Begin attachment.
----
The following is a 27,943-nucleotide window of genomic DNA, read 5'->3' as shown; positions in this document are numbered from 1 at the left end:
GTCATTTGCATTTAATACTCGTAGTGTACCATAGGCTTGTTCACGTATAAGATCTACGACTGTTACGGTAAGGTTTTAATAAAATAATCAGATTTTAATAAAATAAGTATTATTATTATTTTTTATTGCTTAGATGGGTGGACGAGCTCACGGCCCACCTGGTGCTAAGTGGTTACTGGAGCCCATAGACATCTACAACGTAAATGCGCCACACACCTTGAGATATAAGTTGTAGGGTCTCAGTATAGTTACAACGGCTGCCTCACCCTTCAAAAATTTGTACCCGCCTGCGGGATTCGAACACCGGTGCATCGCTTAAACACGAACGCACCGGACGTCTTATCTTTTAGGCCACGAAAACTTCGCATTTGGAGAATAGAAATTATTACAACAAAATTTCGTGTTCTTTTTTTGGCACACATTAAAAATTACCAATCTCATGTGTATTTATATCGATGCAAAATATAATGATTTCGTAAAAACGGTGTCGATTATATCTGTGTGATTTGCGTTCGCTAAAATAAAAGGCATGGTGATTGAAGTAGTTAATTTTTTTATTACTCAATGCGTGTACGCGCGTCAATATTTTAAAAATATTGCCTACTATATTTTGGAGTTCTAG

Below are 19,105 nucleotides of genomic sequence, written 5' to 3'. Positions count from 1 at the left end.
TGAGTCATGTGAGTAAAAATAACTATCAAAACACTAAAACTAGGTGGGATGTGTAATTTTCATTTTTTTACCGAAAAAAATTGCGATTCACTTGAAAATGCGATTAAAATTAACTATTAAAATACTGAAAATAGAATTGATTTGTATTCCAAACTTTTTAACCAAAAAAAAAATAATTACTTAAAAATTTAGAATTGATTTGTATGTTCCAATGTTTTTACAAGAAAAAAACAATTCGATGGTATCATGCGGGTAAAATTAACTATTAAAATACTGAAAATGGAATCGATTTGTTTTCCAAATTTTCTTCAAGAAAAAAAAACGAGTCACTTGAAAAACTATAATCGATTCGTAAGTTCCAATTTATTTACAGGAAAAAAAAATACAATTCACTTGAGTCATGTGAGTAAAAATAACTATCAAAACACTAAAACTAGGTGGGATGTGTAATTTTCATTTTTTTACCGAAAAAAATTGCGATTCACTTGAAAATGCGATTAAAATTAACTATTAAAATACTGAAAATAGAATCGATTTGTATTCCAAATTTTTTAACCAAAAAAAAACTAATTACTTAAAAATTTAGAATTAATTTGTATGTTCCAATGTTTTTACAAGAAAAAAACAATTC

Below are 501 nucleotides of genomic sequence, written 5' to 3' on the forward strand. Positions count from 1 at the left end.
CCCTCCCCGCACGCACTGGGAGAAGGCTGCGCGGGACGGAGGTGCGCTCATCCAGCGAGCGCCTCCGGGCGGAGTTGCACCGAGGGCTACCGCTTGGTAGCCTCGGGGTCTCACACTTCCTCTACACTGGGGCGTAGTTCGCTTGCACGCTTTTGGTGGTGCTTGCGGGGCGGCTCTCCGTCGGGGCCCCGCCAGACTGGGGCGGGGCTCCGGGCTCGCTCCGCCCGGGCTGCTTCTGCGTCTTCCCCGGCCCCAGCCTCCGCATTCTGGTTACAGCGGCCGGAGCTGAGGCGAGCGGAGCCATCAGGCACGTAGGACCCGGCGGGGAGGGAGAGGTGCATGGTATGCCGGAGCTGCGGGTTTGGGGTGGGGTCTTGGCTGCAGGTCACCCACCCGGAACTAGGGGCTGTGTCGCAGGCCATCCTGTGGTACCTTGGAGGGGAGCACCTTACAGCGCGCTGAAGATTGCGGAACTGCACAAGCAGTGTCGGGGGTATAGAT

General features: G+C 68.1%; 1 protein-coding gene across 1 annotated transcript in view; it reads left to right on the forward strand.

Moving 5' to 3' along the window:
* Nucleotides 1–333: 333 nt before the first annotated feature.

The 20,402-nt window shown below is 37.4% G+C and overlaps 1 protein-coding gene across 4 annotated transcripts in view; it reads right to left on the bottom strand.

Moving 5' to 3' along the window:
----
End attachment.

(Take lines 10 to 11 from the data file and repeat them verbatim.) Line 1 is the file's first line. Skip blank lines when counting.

The 20,402-nt window shown below is 37.4% G+C and overlaps 1 protein-coding gene across 4 annotated transcripts in view; it reads right to left on the bottom strand.

Moving 5' to 3' along the window: